Bob Jones University will meet in person next week with the sex abuse ombudsman group that it fired last month.
Both BJU and Godly Response to Abuse in the Christian Environment (GRACE) confirmed the meeting and reaffirmed that they were both committed to figuring out how to move forward.
"Bob Jones University and GRACE remain hopeful this project can be completed with GRACE and in so doing raise sexual abuse awareness and minister to victims whose lives have been ravaged by abuse," BJU stated in a press release.
A GRACE statement said that the meeting would give both parties a chance to "articulate expressed concerns, as well as to dialogue about the possibility of GRACE completing the independent investigation process started last year."
Led by Boz Tchividjian, Billy Graham's grandson, GRACE was charged with providing oversight and accountability to BJU in its efforts to "identify any cases in which we need to exercise authentic repentance and demonstrate biblical love to those we have always desired to serve to the best of our ability for the Lord's sake."
BJU spokesperson Randy Page told The Christian Post last week that the partnership between BJU and GRACE was initiated "because of [the Jerry Sandusky sex abuse allegations at] Penn State. We wanted to be on the cutting edge of processes and procedures to make sure we were responding appropriately."
Page also said the partnership, which was announced in January 2013, was not related to a series of student claims of sexual abuse in 2011.
That year, a CNN IReport article stated that the university had reported "nine cases of forcible sex offenses." It also quoted television channel WSPA as claiming that the university's number was "significantly higher than any other institution in the area," pointing to Clemson University, which had three cases, by comparison. BJU, a private Christian college out of Greenville, S.C., has 2,500 students, while the nearby state school has 20,000.
However, a New York Times story from Tuesday suggested that the school had opened up the investigation after the Rev. Chuck Phelps, a BJU board member, "an alumnus and the pastor of a large church, had been accused of covering up a rape within his congregation and publicly shaming the victim."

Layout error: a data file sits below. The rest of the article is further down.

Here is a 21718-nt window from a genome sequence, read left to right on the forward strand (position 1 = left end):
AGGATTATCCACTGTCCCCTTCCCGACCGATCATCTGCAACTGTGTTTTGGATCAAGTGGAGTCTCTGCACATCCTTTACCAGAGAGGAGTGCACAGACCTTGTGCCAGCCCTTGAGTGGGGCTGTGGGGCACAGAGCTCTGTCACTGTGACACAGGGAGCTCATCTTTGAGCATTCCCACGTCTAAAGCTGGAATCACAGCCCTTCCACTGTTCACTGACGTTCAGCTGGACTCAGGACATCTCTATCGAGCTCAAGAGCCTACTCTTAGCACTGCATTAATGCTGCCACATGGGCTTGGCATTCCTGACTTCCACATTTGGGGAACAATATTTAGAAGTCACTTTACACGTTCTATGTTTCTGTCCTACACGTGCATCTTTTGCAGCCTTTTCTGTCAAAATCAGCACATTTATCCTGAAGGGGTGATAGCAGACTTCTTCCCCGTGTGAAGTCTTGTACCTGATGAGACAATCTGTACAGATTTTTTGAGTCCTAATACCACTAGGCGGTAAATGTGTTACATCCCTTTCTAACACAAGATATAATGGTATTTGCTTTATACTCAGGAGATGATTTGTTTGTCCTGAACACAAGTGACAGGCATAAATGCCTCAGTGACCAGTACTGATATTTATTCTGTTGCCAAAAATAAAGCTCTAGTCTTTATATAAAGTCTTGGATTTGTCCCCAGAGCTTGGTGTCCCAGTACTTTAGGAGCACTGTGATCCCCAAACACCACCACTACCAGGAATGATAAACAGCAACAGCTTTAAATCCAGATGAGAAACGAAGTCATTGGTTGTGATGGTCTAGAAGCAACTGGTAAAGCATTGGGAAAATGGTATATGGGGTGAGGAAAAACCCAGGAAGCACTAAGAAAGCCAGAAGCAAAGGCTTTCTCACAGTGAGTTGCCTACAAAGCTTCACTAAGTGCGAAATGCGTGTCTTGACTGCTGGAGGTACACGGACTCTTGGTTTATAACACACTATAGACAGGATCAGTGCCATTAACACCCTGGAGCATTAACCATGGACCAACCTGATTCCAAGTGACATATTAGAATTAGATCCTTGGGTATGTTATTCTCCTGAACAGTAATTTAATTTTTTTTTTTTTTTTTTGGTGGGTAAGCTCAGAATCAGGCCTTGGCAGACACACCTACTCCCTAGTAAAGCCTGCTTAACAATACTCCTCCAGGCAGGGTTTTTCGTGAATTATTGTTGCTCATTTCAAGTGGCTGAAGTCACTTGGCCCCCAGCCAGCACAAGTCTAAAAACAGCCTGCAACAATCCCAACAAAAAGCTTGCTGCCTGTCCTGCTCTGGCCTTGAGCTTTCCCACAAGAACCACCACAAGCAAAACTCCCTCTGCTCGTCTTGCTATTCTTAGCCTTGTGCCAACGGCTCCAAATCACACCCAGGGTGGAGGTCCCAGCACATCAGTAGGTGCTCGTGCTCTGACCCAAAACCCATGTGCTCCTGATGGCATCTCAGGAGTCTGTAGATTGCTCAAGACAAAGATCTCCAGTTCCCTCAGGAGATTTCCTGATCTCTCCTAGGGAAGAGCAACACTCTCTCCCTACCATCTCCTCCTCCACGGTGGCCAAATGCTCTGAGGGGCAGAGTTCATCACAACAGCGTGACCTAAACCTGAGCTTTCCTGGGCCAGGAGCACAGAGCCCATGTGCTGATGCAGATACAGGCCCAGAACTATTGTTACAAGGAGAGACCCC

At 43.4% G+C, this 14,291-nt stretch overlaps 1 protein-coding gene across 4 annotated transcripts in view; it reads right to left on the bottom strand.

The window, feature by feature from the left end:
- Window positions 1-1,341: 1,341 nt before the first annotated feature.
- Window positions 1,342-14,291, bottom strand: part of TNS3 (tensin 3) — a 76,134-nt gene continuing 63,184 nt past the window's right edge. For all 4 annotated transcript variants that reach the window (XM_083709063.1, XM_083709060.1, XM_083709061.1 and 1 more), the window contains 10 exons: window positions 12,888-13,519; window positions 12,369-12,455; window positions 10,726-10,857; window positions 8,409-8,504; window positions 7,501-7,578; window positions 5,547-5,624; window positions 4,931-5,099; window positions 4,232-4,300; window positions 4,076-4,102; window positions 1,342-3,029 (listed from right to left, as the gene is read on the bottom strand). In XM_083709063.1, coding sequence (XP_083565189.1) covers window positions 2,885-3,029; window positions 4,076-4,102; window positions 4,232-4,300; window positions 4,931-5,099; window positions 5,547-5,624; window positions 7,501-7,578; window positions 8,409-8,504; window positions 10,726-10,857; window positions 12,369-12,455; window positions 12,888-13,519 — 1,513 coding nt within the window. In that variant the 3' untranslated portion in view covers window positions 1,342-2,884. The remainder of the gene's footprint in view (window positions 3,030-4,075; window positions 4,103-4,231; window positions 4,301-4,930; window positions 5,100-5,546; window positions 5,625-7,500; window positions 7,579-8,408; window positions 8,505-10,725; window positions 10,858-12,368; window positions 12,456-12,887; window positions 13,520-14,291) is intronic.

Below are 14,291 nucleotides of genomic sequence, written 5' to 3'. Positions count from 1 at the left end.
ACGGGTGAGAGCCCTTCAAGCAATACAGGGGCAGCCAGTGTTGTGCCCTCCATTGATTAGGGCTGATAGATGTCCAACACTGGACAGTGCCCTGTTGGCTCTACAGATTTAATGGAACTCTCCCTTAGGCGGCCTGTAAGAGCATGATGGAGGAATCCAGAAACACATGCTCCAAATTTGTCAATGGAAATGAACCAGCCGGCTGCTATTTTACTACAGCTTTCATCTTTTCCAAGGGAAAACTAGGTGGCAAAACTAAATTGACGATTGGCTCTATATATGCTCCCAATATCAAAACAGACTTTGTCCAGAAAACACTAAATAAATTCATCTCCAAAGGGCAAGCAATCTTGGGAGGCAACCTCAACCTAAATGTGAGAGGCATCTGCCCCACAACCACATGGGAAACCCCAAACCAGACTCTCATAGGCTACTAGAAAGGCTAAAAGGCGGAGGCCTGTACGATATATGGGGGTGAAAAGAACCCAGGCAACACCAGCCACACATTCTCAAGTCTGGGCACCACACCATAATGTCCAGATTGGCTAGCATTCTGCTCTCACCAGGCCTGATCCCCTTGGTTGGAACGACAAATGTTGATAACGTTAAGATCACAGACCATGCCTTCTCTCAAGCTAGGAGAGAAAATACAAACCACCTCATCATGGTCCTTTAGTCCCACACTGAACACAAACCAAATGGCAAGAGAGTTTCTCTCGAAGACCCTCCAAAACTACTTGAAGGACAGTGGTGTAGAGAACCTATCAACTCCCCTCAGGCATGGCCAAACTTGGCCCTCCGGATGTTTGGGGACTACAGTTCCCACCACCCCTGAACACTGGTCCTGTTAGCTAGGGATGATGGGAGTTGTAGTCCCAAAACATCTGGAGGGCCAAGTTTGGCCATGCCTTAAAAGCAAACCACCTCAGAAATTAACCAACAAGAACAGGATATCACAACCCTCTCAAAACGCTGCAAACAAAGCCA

Subsequently, an alumni group created a petition asking BJU to dismiss Phelps because he had given "comfort to the rapist…; made the young girl apologize for her part in getting raped; sent her away with her mother's help. ... And allowed the rapist to remain in the church." Although Phelps ultimately stepped down, a student who had voiced criticism over how the school had handled the affair claimed that the university retaliated by expelling him, ostensibly for watching "Glee," just several days before his graduation.
According to a statement from GRACE last week, BJU's termination announcement came without warning and at a critical time in its investigation.
"There had been no prior indications from BJU that termination was even being considered," it stated. "Furthermore, this termination occurred days before GRACE was to conduct the last interviews of this 13-month investigation and begin drafting the final report scheduled for publication in March."
In its Jan. 24 termination letter, signed by President Stephen Jones and Larry B Jackson, chairman of the board, BJU failed to disclose their reasoning, except for hinting that it could be related to the president's resignation. Citing his ongoing health concerns, Jones, 43, announced in November he would be stepping down.
"While undertaking these efforts, there has been a great deal of change here at the university," stated the letter. "As you know, I recently announced my resignation as president of the university effective early May. As you can imagine, this has redirected a significant amount of our focus and energy."
According to a statement released last week from the university, BJU stated that it had grown "concerned about how GRACE was pursuing our objectives" and said that it was "disappointed a resolution could not be reached before our differences were made public."